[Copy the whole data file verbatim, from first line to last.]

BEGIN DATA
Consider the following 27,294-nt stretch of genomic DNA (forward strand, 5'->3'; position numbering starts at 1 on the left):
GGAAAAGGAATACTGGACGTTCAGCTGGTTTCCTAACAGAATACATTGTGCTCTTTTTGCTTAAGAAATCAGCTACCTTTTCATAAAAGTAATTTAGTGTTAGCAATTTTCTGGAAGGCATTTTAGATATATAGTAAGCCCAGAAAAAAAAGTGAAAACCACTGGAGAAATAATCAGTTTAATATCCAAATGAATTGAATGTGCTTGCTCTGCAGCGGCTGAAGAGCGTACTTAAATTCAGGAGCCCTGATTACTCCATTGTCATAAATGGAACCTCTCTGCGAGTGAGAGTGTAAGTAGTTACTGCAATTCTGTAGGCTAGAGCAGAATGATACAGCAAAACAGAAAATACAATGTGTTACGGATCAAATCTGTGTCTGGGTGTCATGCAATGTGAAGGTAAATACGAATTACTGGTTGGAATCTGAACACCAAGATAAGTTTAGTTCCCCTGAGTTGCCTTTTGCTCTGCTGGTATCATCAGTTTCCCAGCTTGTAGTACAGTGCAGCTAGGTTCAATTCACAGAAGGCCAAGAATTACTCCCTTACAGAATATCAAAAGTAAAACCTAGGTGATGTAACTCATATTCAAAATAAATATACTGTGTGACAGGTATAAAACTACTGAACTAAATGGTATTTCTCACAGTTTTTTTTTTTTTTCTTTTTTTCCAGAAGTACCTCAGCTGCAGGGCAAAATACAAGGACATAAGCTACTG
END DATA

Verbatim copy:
Consider the following 27,294-nt stretch of genomic DNA (forward strand, 5'->3'; position numbering starts at 1 on the left):
GGAAAAGGAATACTGGACGTTCAGCTGGTTTCCTAACAGAATACATTGTGCTCTTTTTGCTTAAGAAATCAGCTACCTTTTCATAAAAGTAATTTAGTGTTAGCAATTTTCTGGAAGGCATTTTAGATATATAGTAAGCCCAGAAAAAAAAGTGAAAACCACTGGAGAAATAATCAGTTTAATATCCAAATGAATTGAATGTGCTTGCTCTGCAGCGGCTGAAGAGCGTACTTAAATTCAGGAGCCCTGATTACTCCATTGTCATAAATGGAACCTCTCTGCGAGTGAGAGTGTAAGTAGTTACTGCAATTCTGTAGGCTAGAGCAGAATGATACAGCAAAACAGAAAATACAATGTGTTACGGATCAAATCTGTGTCTGGGTGTCATGCAATGTGAAGGTAAATACGAATTACTGGTTGGAATCTGAACACCAAGATAAGTTTAGTTCCCCTGAGTTGCCTTTTGCTCTGCTGGTATCATCAGTTTCCCAGCTTGTAGTACAGTGCAGCTAGGTTCAATTCACAGAAGGCCAAGAATTACTCCCTTACAGAATATCAAAAGTAAAACCTAGGTGATGTAACTCATATTCAAAATAAATATACTGTGTGACAGGTATAAAACTACTGAACTAAATGGTATTTCTCACAGTTTTTTTTTTTTTTCTTTTTTTCCAGAAGTACCTCAGCTGCAGGGCAAAATACAAGGACATAAGCTACTG